Hidden Figures shows the resolve of these three women and how their efforts brought about change in NASA. While some of the situations were fictionalized and the racism was a little bit subtler in reality, it was still uncalled for. All that matters in engineering is one’s mind, not one’s skin or appearance. Taraji Henson, Octavia Spencer and Janelle Monae show how STEM women have to overcome social obstacles to fit in and focus on their work. They have to put in more effort compared to the others because they aren’t taken seriously when it comes to their job. Because they did it in those harsh times, it is our duty to carry their ideals forward.

Being an engineer does not have anything to do with appearance. It has to do with the mindset. 80% of engineers are male, but this does not mean that it isn’t for others. There has been a steady rise in the number of engineers of other genders. This is due to films and other media portrayals similar to Hidden Figures. Why is it important to encourage girls to take up STEM fields? This is because they are usually diverted to other female-centric careers such as medicine, nursing, teaching, etc by their families. If someone’s interested in STEM, all they need is a mentor to introduce them to the field and to support their passion. We don’t (and probably won’t ever) have enough engineers. It is crucial that someone with the talent and mindset to become an engineer actually becomes one.

Hidden Figures shows us that anyone with the mind for it can become successful engineers.

Conclusion, Learning Moments

From Iron Man and The Martian

When I started my research, I was under the assumption that pop culture would portray engineers in the wrong light. I actually hoped to find some stereotypes that solidified how they misunderstood engineers. As I was going through potential artifacts, I found some erroneous examples. However, I chose to ignore them and talk about Iron Man and The Martian instead because these reflected how the public perceives engineers now, not 30 years ago. Positive reinforcement trumps negative reinforcement in my opinion. I mentioned before that these films get almost everything right about an engineer, and the portrayals actually make engineers look good. If people are inspired by these characters and end up going into a STEM career, it’s to our benefit. More engineers/scientists = more problem solvers.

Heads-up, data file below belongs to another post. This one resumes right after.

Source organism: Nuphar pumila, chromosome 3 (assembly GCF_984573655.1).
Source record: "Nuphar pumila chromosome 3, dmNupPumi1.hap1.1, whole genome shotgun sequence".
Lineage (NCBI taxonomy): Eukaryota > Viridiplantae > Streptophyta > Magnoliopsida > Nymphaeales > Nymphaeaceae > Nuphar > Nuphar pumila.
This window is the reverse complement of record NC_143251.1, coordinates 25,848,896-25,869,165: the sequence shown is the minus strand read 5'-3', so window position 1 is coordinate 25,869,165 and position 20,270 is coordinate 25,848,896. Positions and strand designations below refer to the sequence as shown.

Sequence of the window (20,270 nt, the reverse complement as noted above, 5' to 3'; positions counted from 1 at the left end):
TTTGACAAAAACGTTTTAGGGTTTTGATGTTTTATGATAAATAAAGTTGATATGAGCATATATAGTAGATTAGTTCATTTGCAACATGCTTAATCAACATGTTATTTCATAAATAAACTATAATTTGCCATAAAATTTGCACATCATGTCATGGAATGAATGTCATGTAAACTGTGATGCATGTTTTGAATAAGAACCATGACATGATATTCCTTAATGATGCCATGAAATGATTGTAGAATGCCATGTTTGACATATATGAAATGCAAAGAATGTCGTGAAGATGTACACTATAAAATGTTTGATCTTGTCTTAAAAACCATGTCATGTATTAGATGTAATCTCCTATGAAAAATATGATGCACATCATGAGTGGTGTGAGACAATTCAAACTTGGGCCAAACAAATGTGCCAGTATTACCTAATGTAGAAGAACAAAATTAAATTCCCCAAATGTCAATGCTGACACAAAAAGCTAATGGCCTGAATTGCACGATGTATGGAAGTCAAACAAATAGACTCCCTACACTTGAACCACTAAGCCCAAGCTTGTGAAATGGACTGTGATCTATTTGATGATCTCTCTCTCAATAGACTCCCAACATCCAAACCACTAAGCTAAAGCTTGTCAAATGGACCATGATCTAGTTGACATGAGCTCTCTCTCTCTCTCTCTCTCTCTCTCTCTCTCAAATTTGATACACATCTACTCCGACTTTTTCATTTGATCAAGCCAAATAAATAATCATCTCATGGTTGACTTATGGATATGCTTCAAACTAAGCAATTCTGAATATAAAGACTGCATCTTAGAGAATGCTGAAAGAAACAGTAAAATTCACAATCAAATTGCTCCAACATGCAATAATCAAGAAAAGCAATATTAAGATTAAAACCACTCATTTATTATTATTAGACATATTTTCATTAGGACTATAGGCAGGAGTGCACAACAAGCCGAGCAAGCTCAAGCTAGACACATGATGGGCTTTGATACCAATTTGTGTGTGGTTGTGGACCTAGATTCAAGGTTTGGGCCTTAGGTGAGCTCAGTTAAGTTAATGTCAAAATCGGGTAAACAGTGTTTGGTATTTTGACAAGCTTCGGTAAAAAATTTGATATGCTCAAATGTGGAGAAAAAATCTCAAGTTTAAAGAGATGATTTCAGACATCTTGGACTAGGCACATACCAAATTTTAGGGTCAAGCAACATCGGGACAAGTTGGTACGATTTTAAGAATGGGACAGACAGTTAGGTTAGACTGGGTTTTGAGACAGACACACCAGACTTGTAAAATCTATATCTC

Hidden Figures

Before I actually studied the characters on Hidden Figures for my essay, I didn’t understand how important it is to spread STEM awareness to those who don’t take up the field. I thought that anyone with the desire and competence to study engineering or the sciences would just find the way to do so without the need of coaxing – I was mistaken. Competence knows no race or gender, but competent people could be discouraged due to those factors. Hidden Figures was just a film, but it prompted me to speak to the women engineers in my classes and workplace to realize their challenges and understand the situation. I decided that I was going to do something about it. I signed up for volunteering opportunities at work which involve getting middle schoolers excited about STEM and letting them consider STEM careers. Female participation in these events is on par with male participation, which is nice to see. If we as a community can keep that fire in them going, it’s going to benefit us all on the long run.